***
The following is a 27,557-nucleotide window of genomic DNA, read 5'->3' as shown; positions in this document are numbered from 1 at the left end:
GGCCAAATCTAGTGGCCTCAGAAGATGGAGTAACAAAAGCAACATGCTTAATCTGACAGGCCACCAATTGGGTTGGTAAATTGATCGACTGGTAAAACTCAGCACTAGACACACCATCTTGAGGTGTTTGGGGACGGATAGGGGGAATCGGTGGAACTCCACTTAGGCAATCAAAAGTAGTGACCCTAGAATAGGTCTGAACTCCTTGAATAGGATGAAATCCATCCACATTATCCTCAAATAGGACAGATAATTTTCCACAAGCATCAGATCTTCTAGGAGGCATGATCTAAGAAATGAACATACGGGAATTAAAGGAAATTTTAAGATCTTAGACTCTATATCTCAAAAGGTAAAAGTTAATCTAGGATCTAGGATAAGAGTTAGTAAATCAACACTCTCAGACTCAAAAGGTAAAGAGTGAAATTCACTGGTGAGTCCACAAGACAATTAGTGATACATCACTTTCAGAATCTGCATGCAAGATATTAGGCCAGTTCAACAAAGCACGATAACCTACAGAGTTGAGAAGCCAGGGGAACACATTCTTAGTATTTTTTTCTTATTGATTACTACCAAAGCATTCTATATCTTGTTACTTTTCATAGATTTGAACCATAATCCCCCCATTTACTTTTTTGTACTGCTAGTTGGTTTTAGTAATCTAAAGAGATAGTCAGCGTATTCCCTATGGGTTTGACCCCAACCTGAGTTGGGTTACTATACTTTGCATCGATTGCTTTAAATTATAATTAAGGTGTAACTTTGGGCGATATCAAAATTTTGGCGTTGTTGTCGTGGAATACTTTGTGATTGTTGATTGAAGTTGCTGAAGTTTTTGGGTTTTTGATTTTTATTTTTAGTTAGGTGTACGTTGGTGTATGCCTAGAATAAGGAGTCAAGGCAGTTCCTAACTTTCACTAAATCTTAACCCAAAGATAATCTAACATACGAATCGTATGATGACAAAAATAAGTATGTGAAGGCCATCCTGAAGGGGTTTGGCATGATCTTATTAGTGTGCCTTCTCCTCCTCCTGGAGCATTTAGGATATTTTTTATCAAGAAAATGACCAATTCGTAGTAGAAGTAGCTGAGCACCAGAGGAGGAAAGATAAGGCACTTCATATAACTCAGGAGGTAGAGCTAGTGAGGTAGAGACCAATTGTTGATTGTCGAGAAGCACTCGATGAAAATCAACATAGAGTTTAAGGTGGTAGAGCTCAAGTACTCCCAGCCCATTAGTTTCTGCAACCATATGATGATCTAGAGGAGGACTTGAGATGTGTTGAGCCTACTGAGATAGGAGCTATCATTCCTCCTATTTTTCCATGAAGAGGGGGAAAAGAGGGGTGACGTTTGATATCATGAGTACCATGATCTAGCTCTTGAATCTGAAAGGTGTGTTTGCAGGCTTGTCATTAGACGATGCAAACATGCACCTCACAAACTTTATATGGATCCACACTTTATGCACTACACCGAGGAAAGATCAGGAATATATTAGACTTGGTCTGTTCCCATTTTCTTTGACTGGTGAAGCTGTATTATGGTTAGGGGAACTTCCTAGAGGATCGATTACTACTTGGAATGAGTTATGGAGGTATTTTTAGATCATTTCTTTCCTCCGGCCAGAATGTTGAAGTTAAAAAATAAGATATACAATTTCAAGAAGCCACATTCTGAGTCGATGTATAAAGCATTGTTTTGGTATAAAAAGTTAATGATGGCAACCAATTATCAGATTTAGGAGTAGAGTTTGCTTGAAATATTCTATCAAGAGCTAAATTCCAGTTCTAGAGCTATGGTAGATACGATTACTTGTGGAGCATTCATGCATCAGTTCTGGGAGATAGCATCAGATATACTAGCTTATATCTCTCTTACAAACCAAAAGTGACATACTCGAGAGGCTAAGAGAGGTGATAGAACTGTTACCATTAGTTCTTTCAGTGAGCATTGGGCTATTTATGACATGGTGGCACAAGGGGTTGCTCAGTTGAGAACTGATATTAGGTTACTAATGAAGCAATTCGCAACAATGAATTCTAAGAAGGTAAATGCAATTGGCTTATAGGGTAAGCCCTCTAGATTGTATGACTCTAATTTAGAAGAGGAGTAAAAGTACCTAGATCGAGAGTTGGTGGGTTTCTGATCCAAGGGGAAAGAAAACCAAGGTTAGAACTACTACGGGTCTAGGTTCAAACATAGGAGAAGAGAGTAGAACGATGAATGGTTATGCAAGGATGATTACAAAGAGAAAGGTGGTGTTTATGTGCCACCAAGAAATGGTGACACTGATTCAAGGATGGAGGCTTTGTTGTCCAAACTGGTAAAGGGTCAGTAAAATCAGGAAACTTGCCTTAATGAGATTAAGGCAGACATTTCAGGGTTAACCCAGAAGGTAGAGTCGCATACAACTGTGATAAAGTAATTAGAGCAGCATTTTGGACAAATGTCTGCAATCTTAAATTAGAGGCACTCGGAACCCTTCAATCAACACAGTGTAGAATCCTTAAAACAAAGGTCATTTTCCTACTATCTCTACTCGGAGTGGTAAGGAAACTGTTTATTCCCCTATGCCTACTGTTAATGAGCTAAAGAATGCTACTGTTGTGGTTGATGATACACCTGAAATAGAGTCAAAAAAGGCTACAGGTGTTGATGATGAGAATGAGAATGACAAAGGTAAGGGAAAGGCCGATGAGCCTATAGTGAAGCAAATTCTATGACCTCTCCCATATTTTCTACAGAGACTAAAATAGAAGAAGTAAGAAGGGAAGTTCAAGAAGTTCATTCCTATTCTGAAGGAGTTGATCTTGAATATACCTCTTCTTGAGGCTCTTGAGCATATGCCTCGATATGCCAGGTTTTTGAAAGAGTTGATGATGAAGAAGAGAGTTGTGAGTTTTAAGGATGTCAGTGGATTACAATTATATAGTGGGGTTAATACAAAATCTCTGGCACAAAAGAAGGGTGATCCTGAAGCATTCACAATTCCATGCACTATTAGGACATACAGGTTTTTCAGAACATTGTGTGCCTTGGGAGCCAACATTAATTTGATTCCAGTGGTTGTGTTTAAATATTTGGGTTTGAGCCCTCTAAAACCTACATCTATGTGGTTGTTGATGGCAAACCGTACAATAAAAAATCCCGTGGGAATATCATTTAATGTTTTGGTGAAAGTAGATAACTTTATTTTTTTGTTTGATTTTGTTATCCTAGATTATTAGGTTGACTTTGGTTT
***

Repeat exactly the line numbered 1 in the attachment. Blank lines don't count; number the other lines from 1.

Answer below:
The following is a 27,557-nucleotide window of genomic DNA, read 5'->3' as shown; positions in this document are numbered from 1 at the left end: